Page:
Tucked between the theatrics of two famous par 5s lies the pivotal hole on Augusta National’s back nine, the par-4 14th. The PGA Tour’s Sean Martin revealed last week that the winners of the Masters have gained more strokes on their competitors on No. 14 than on any other back-nine hole. Standing on the 14th tee, players are thinking birdie, but the hole has the ability to derail their hopes of a green jacket. Unlike its counterparts at Augusta, the 14th doesn’t rely on cavernous bunkers, towering pines, or watery tombs to accomplish this feat.
This moderate-length par 4 is the only hole at Augusta without a bunker. Instead, it relies strictly on the course’s best feature: its natural contours. Television tends to flatten these, but a trip to Augusta reveals how well Alister MacKenzie and Bobby Jones used the undulations of the property. Nowhere does this become clearer than on the 14th hole.
The fairway traverses the same ridge that gives players fits on the 13th, but the star of this bunkerless hole is its jaw-dropping three-tiered green. Reportedly described by Ben Crenshaw as “the most three-puttable green in America,” this green cascades down the ridge from left to right. This tilt asks players to shape their shots left to right and forces them to aim left of their ultimate target. Demanding an addition degree of precision, each section of the green—left, center, and right—is set apart by distinct slopes. Plus, everything is guarded by the kind of severe false front more often found in Scotland.
From short right of the 14th green
The toughest pin position is top left. Finding this small section yields an easy birdie, but missing a few feet short sends you down the false front into a hopeless position.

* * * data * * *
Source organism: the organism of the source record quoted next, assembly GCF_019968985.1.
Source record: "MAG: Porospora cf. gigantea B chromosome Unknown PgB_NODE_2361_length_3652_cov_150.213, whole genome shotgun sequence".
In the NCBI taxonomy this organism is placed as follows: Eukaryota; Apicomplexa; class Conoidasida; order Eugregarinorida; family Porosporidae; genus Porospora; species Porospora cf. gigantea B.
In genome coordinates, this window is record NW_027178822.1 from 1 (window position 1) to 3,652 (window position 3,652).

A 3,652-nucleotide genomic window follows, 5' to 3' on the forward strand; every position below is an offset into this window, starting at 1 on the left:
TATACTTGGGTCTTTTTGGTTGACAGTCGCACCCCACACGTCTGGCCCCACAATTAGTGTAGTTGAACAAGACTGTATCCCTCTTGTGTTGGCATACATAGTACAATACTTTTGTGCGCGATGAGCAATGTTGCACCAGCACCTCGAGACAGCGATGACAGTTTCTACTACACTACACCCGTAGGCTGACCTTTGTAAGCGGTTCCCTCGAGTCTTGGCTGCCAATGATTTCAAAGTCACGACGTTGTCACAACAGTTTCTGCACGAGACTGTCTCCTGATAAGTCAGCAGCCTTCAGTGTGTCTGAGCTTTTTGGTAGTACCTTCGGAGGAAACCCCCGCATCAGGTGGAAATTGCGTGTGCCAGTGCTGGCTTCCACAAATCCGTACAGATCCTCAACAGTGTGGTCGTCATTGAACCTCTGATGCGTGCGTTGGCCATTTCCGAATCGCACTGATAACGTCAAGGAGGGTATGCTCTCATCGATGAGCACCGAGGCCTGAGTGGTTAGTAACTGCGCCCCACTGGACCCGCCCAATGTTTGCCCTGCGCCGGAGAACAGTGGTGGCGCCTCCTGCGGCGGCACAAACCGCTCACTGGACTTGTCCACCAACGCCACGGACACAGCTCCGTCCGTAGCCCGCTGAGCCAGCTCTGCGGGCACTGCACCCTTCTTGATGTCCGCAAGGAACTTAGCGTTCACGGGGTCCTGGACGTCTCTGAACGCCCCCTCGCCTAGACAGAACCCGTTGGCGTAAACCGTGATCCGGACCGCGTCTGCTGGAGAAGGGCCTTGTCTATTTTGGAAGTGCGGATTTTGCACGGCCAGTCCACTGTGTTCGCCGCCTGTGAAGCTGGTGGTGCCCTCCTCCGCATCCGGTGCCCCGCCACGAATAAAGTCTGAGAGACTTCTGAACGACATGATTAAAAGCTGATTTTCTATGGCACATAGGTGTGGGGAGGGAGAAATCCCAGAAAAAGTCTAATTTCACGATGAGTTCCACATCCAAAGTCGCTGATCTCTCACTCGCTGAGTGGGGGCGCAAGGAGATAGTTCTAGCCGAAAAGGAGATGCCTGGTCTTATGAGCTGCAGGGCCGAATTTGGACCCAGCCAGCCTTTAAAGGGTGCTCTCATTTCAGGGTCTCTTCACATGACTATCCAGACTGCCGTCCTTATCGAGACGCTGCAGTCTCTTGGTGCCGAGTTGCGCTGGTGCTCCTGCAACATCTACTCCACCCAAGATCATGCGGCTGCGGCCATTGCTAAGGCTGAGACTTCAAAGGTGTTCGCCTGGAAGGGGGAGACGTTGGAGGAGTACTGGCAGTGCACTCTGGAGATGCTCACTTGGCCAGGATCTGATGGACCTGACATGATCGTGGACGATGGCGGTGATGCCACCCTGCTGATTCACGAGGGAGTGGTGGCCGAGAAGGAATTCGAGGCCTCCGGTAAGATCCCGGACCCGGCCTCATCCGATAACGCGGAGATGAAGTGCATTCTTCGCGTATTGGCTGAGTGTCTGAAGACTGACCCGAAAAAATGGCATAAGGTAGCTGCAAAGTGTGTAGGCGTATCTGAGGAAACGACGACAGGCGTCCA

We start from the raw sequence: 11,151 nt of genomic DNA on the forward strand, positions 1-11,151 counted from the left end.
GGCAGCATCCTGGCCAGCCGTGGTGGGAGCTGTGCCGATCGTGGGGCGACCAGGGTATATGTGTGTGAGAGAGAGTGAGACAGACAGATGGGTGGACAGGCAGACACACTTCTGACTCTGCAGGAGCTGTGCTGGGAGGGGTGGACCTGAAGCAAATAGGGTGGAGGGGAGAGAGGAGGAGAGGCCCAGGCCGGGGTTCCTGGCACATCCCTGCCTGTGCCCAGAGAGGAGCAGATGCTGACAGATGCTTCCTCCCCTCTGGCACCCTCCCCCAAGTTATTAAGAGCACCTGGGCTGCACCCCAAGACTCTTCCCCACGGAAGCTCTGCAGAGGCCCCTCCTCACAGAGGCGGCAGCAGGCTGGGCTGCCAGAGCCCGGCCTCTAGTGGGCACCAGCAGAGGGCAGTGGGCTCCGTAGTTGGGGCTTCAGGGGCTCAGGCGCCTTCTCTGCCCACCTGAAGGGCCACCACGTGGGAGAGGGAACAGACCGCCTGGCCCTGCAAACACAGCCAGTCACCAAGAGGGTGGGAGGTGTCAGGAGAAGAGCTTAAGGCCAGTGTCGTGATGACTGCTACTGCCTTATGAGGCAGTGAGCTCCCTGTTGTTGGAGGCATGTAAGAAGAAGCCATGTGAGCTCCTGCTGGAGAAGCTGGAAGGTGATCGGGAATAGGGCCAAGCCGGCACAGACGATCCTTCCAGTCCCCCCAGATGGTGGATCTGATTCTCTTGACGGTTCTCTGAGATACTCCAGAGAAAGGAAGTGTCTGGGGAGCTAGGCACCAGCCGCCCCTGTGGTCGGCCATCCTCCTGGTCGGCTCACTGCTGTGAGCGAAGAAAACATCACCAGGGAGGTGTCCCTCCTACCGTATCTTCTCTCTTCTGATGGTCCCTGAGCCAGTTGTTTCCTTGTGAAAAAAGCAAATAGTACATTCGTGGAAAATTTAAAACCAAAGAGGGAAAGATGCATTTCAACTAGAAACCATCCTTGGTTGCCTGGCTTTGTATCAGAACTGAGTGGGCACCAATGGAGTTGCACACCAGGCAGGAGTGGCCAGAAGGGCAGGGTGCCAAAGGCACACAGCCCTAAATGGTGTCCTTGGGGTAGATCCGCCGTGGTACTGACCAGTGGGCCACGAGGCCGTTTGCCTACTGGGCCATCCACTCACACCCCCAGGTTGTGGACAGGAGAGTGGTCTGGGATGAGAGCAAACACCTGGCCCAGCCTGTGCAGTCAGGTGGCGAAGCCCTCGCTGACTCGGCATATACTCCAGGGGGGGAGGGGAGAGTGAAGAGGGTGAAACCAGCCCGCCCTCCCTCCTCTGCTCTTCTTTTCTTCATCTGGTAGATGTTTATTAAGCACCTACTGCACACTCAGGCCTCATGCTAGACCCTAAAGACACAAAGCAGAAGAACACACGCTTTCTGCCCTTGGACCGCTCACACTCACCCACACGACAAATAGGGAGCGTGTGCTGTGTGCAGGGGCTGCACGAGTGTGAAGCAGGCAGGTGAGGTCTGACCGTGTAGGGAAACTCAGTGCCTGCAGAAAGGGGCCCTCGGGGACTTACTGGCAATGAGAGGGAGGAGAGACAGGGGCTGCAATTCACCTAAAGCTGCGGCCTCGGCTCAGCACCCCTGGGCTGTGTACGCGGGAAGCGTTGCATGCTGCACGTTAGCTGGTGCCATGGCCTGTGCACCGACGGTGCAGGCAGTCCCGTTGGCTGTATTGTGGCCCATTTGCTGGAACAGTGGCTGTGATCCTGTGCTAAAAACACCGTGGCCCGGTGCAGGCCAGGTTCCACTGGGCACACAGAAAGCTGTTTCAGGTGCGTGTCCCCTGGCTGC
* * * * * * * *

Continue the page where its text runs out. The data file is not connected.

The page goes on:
The center tier houses the famed Sunday pin, which produces the drama of shots banking off the slope to the left and funneling toward the cup. While this feature can create birdies, it can also lead to difficult two putts after slight misses left or right.
The largest portion of the green is low right. This side of the green repels from the front right and can leave nervy chips.
The best miss is long; it leads to a simple uphill shot to each pin. But a short ball that catches the false front is hopeless, resulting in what Geoff Ogilvy describes as a “one-in-five” proposition.
View of the 14th green from the right
Further complicating the strategy of the 14th hole is MacKenzie’s overall use of natural slopes. While the tee shot, like most at Augusta, seems simple, there is a preferred location on the fairway. A drive that hugs the trees to the left yields a short-iron approach from a relatively flat lie. But tee shots that find the left-center or right side leave a severe sidehill lie, the ball well below a right-handed player’s feet. For a righty, this lie promotes a fade, the opposite shape that the green prefers, as well a short miss, which brings the false front into play.
No. 14 embodies the rich challenges of Augusta National. It yields birdies to exceptional play but inflicts punishment on overly cautious swings and poor execution. And it does all of this with neither sand nor water. Subtle and counterintuitive, Augusta’s 14th hole tests the best players in the world simply by capitalizing on the contours of the course’s majestic property.
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